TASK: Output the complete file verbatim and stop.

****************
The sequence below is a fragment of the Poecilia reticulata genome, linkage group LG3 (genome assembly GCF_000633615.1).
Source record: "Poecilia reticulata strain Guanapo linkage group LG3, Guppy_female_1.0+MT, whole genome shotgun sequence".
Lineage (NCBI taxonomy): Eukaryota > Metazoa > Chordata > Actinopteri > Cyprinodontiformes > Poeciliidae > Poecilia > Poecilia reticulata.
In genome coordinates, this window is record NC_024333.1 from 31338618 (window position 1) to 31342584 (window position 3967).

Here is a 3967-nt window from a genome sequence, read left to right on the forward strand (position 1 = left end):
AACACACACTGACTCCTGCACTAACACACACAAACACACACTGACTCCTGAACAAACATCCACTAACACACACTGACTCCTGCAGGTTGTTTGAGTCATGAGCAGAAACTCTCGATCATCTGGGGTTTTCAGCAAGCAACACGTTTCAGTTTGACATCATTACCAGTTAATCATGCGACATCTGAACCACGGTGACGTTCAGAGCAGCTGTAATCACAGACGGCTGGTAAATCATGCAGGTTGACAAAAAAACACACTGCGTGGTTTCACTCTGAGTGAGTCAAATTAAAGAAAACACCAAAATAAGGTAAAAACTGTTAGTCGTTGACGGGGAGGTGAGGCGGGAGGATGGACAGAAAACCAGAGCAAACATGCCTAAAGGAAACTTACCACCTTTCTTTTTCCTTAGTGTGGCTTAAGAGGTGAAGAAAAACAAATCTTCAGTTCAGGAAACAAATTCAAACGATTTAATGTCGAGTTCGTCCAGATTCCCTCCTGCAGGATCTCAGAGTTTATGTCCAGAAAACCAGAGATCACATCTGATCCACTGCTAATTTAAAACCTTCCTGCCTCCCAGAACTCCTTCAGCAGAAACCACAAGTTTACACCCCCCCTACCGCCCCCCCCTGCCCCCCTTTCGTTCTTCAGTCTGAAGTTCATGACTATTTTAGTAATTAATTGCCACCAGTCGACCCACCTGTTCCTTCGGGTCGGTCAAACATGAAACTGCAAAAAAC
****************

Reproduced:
The sequence below is a fragment of the Poecilia reticulata genome, linkage group LG3 (genome assembly GCF_000633615.1).
Source record: "Poecilia reticulata strain Guanapo linkage group LG3, Guppy_female_1.0+MT, whole genome shotgun sequence".
Lineage (NCBI taxonomy): Eukaryota > Metazoa > Chordata > Actinopteri > Cyprinodontiformes > Poeciliidae > Poecilia > Poecilia reticulata.
In genome coordinates, this window is record NC_024333.1 from 31338618 (window position 1) to 31342584 (window position 3967).

Here is a 3967-nt window from a genome sequence, read left to right on the forward strand (position 1 = left end):
AACACACACTGACTCCTGCACTAACACACACAAACACACACTGACTCCTGAACAAACATCCACTAACACACACTGACTCCTGCAGGTTGTTTGAGTCATGAGCAGAAACTCTCGATCATCTGGGGTTTTCAGCAAGCAACACGTTTCAGTTTGACATCATTACCAGTTAATCATGCGACATCTGAACCACGGTGACGTTCAGAGCAGCTGTAATCACAGACGGCTGGTAAATCATGCAGGTTGACAAAAAAACACACTGCGTGGTTTCACTCTGAGTGAGTCAAATTAAAGAAAACACCAAAATAAGGTAAAAACTGTTAGTCGTTGACGGGGAGGTGAGGCGGGAGGATGGACAGAAAACCAGAGCAAACATGCCTAAAGGAAACTTACCACCTTTCTTTTTCCTTAGTGTGGCTTAAGAGGTGAAGAAAAACAAATCTTCAGTTCAGGAAACAAATTCAAACGATTTAATGTCGAGTTCGTCCAGATTCCCTCCTGCAGGATCTCAGAGTTTATGTCCAGAAAACCAGAGATCACATCTGATCCACTGCTAATTTAAAACCTTCCTGCCTCCCAGAACTCCTTCAGCAGAAACCACAAGTTTACACCCCCCCTACCGCCCCCCCCTGCCCCCCTTTCGTTCTTCAGTCTGAAGTTCATGACTATTTTAGTAATTAATTGCCACCAGTCGACCCACCTGTTCCTTCGGGTCGGTCAAACATGAAACTGCAAAAAAC